Collections > Electronic Theses and Dissertations > A Novel Role for The RGS Protein SST2 In Yeast Signaling Revealed by Mathematical Modeling and Live Cell Imaging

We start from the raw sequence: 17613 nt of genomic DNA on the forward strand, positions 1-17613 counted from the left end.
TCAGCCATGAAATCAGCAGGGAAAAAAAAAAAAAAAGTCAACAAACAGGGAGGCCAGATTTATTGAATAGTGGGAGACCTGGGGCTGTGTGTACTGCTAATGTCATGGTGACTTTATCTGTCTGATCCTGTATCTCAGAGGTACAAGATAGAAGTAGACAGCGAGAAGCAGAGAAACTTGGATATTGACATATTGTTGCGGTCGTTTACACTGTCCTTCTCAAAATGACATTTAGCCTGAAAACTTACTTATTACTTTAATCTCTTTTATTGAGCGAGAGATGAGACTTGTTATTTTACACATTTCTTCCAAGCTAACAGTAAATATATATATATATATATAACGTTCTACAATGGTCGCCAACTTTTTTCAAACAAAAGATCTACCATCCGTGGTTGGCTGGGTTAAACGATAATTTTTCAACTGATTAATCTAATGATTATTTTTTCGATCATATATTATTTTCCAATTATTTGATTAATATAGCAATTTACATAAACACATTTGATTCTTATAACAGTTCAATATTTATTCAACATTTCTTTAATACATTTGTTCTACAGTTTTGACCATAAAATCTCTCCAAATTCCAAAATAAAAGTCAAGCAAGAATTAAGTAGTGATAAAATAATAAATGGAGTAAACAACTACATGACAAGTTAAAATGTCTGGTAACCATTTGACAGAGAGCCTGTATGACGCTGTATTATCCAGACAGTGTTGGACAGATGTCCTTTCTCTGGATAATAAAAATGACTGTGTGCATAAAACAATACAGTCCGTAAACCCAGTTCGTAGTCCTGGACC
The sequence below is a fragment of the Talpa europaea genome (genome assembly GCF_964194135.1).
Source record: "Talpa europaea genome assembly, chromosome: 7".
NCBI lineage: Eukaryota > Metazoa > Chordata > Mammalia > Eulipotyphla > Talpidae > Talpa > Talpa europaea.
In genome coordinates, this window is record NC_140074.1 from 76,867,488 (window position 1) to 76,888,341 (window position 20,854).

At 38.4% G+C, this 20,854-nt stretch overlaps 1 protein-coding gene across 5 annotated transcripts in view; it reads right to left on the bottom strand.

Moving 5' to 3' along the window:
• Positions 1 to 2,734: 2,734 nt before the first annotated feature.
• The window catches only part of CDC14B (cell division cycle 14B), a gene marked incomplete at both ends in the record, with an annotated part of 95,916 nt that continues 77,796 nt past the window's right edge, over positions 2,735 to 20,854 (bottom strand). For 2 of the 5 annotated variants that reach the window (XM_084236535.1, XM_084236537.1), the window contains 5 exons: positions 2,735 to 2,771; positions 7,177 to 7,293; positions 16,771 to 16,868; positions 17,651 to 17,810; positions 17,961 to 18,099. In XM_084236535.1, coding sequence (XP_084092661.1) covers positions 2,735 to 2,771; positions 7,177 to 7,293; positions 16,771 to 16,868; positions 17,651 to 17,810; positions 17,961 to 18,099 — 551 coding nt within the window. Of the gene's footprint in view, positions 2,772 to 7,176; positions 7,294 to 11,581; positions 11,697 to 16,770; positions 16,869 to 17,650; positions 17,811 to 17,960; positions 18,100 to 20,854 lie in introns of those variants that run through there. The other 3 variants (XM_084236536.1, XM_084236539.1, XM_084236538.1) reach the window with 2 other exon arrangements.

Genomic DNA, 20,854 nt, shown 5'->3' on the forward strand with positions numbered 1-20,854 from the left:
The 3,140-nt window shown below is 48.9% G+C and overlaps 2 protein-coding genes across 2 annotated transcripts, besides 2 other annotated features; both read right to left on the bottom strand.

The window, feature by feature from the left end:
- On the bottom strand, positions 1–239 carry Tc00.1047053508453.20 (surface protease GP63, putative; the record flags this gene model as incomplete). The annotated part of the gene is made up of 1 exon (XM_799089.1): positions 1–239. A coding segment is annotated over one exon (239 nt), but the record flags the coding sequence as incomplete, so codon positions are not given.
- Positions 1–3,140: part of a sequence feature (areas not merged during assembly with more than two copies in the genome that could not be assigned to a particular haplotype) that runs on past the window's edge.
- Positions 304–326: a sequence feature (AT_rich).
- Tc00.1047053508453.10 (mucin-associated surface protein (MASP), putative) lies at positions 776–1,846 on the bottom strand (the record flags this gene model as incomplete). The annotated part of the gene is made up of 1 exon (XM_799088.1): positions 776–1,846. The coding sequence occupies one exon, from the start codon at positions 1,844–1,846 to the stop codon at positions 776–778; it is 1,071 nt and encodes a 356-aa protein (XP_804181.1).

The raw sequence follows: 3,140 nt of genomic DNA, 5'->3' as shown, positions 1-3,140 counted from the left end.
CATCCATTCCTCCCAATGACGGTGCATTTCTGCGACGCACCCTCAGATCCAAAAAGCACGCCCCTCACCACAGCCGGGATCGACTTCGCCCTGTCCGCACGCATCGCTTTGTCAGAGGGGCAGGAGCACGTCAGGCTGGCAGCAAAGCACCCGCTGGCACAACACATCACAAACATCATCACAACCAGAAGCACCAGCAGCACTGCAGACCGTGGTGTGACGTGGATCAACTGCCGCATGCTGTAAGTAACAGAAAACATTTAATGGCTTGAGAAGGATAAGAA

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G-protein coupled receptor (GPCR) signaling is fundamental to various cellular processes such as cardiac contractility, immune response and gradient sensing. Budding yeast, Saccharomyces cerevisiae, detect gradients of mating pheromone as shallow as 1-5% across their diameter and generate appropriate morphological response. Receptor polarization has been implicated in pheromone gradient sensing and recent work has suggested that endocytosis is important in establishing polarity of membrane proteins. However, the precise mechanisms that regulate the endocytosis of the receptor Ste2 to establish a polarized receptor distribution have not been fully characterized. The Regulator of G-protein Signaling (RGS) protein, Sst2, negatively regulates G-protein activity and facilitates mating pathway desensitization in yeast. It has been previously suggested that Sst2 interacts with the receptor Ste2 through its DEP domains. In the chapters that follow, we use an integrated approach that combines computational and experimental methods to demonstrate that following pheromone stimulation, Sst2 inhibits Ste2 endocytosis and stabilizes it at the plasma membrane. We also show that disrupting the binding interaction between Sst2 and Ste2 by a point mutation Q304N in Sst2 leads to loss of Ste2 polarization. Our mathematical model predicts pheromone-induced synthesis of Sst2 as a key factor in establishing Ste2 polarization. We verify this prediction by replacing the endogenous promoter of SST2 with a promoter that is not responsive to pheromone. Thus, in this work, we show that by inhibiting Ste2 endocytosis, Sst2 plays a positive role in the yeast pheromone response. By discovering a novel positive role for a negative regulator, this work has provided an improved understanding of how RGS proteins and GPCRs interact in yeast. GPCR signaling is a highly conserved pathway and RGS proteins bind GPCRs even in mammalian systems. Therefore, the inhibition of GPCR internalization by RGS proteins could be of a general occurrence. Since RGS proteins are potential drug targets, in addition to GPCRs, an improved understanding of RGS-GPCR interaction, as provided in this work, will greatly benefit drug discovery.